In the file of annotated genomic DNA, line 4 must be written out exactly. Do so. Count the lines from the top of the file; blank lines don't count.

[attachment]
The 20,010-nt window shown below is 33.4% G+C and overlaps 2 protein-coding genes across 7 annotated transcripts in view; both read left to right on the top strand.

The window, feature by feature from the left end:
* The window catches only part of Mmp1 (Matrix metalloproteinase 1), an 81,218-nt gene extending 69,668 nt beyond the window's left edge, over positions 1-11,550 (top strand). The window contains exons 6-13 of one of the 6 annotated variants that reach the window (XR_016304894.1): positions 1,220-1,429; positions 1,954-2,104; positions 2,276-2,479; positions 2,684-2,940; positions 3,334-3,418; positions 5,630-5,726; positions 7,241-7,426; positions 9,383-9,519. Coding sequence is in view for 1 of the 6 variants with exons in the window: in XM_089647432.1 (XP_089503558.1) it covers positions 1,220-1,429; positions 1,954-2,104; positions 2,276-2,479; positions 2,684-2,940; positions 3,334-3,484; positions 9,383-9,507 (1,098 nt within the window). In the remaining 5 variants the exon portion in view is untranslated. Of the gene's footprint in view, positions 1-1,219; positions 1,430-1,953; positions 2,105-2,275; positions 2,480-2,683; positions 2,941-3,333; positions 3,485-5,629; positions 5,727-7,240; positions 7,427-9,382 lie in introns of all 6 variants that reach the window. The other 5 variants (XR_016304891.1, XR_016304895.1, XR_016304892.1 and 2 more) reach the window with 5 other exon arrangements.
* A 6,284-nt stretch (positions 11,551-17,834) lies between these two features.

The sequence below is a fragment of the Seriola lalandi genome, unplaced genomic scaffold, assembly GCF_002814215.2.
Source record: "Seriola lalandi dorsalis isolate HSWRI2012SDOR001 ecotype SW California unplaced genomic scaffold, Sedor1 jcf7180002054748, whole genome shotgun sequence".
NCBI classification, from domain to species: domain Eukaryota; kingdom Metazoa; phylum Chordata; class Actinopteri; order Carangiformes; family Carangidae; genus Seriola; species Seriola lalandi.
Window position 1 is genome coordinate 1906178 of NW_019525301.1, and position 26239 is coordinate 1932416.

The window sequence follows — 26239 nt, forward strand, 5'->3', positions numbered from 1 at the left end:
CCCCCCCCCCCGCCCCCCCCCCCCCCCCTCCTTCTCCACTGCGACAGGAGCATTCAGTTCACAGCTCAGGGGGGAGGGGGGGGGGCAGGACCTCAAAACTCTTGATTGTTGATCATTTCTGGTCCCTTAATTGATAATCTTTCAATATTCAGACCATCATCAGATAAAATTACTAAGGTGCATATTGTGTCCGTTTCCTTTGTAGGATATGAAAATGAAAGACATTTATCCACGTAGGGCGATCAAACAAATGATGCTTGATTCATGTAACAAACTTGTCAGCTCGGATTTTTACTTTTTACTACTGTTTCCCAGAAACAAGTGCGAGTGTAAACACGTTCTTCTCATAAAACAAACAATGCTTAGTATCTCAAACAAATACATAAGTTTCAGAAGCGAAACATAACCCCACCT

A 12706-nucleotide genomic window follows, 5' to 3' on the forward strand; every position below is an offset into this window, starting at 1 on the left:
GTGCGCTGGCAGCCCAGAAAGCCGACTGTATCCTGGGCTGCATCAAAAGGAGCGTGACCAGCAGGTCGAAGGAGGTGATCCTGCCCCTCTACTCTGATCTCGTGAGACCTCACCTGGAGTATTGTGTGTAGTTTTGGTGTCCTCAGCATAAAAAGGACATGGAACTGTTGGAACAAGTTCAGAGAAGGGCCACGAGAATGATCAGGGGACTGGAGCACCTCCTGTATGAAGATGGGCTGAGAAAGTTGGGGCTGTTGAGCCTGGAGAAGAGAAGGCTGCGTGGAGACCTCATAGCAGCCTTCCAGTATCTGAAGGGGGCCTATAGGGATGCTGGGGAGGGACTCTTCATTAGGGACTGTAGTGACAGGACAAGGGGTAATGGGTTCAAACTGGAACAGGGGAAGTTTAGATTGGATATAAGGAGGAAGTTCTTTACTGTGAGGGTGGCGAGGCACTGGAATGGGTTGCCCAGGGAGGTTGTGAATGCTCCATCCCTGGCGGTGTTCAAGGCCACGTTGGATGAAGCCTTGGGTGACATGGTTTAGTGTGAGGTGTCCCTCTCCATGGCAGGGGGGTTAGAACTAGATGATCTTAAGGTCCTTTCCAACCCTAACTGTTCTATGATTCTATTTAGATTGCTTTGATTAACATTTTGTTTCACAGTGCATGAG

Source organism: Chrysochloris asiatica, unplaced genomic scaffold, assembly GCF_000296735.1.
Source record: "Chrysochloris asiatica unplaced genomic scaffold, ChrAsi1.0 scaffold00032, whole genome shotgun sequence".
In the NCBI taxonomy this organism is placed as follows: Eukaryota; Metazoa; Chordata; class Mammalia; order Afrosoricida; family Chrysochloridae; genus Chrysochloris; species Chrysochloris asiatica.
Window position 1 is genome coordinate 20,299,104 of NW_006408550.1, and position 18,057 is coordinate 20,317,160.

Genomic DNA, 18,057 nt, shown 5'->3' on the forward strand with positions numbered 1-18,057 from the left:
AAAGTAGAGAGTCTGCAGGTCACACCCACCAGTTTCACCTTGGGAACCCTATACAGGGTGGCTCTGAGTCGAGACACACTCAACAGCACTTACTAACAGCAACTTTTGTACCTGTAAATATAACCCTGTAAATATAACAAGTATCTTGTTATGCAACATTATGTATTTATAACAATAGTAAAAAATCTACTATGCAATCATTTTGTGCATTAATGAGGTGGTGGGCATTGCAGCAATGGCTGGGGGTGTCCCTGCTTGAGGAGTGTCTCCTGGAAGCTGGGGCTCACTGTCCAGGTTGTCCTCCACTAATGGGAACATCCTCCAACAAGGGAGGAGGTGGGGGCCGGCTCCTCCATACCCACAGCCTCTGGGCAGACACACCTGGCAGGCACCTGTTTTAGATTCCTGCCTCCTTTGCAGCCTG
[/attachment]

* A 6,284-nt stretch (positions 11,551-17,834) lies between these two features.